TORONTO -- Toronto Blue Jays second baseman Robert Alomar is so close to free agency, he said yesterday, he may as well test the free-agent market.
"If [the Blue Jays] had offered me something before the All-Star break, then maybe I would've thought about it and gone for it," he said. "Now you're in the last week of the season. . . . Now maybe it's time for me to try the market."
If he does become a free agent, Alomar will be the most coveted player available -- a Gold Glove second baseman, a potential Hall of Famer, only 27 years old. The Orioles, who likely will be in the market for a second baseman, could be one of the bidders.
"I'm going to finish this season, and then I'm going to think about where I'm going to go," Alomar said. "I'm going to wait and see what different directions teams are going to take. I'll have to wait and see."
Toronto officials say they want Alomar back, and are planning to put together a bid in the next month. Other clubs rumored to be interested include the Cleveland Indians, the Los Angeles Dodgers and the Boston Red Sox.
Cleveland officials reportedly have talked about moving Carlos Baerga to third, Jim Thome to first and signing Alomar to play second, with part of the attraction for Alomar being that he could play with his brother, Sandy.
"Playing with my brother would be a dream come true," he said. "But I wouldn't say I'm going to play with the Indians just because my brother's there. A lot of people are speculating that. I'm going to play where I think I'm going to be happy, the team that has a chance to win."
(Another potential sticking point is that Baerga has been quoted in a San Juan newspaper saying that he will not change positions to accommodate Alomar.)
Alomar said at the All-Star break that playing for the Orioles would interest him, and in particular, playing alongside Cal Ripken.
"Anybody would love to play beside Cal," he said yesterday. "He's maybe one of the greatest shortstops to play the game. . . . If you ask any second baseman, they'd say, 'Yeah, I'd like to play with this guy.'
"I'm not going to say I'm going to Baltimore. I'm not going to say I'm going to Cleveland. I'm not going to say where I'm going to go. A lot of people wonder where I'm going. I don't know that answer yet."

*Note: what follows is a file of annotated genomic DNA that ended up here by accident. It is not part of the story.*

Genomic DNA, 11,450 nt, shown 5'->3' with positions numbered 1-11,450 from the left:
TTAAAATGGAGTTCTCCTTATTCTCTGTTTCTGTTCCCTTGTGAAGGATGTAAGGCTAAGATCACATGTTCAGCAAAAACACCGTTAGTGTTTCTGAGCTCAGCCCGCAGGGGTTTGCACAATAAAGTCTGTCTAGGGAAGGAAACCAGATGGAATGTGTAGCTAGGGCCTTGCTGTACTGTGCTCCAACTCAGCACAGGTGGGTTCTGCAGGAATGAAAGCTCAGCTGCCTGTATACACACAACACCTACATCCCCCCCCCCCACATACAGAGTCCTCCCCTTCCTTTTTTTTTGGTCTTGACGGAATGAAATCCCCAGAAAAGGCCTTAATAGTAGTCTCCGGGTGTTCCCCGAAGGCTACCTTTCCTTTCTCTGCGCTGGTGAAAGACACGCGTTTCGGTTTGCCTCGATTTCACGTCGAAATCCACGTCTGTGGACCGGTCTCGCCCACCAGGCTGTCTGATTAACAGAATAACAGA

Another Blue Jay who may interest the Orioles is designated hitter Paul Molitor, if the Orioles decide not to retain Harold Baines.
Earlier this year, it was reported that if Molitor didn't return to the Blue Jays -- who hold a $4 million option on him for next year -- he would finish out his career in Milwaukee or Minnesota.
That's not entirely accurate, Molitor said yesterday. Milwaukee and Minnesota make sense, because he played in Milwaukee for years and he lives in Minnesota. But if he doesn't go back to the Blue Jays, he said he'd be willing to play for any team "that wanted me, that played the game hard and played the game right, a situation I would respect walking in there."
"It would have to be," he said. "Baltimore was one of the clubs I considered in 1992 when I was a free agent. . . . It would definitely be a possibility if Toronto didn't keep me.
"After playing against the Orioles for 18 years, I can understand Cal when he talks about Oriole baseball, the type of ball they've played -- with him in a lot of ways standing for what an Oriole is. . . . To tell you the truth, playing with him would be appealing."
Regan, staff to review year
Manager Phil Regan will meet with his coaching staff before today's game for a season-ending evaluation of the Orioles. "We'll get all the opinions of all the needs, evaluations of all the players and an opinion of what's going on for next year," he said.
Regan was asked about the scheduling of organizational meetings, a standard procedure after every season. "I haven't been informed of any yet," he said.
The Orioles may wait until they're sure who's going to be the general manager (Roland Hemond or a replacement) and a manager (Regan or a replacement) before they delve into organizational meetings.
Around the horn
Some of the Orioles tuned into the closing arguments in the O. J. Simpson case before batting practice, huddling around a clubhouse TV. . . . Second baseman Manny Alexander, out since early September with a badly strained groin muscle, took batting practice yesterday. . . . Four members of the Orioles' rookie affiliate at Bluefield, W.Va. -- shortstop Eddy Martinez, outfielders Johnny Isom and Eugene Kingsale and pitcher Chris Fussell -- were named to the Appalachian League All-Star team. Bluefield posted a 49-16 record, best in the minors. . . . Blue Jays fans gave Ripken, playing in consecutive game No. 2,149, a standing ovation when he came to bat in the first inning. . . . Kevin Brown, one away from 10 wins, will start for the Orioles against Detroit on Friday. Rookie Jimmy Haynes, impressive in his three starts, will work out of the bullpen for the last days of the season. . . Orioles assistant GM Frank Robinson is the honorary chairman for a weekend baseball card and memorabilia show featuring 25 Hall of Famers, the final event of the Babe Ruth Centennial Celebration. Proceeds benefit the Babe Ruth Birthplace Foundation. For more information, call (410) 727-1539.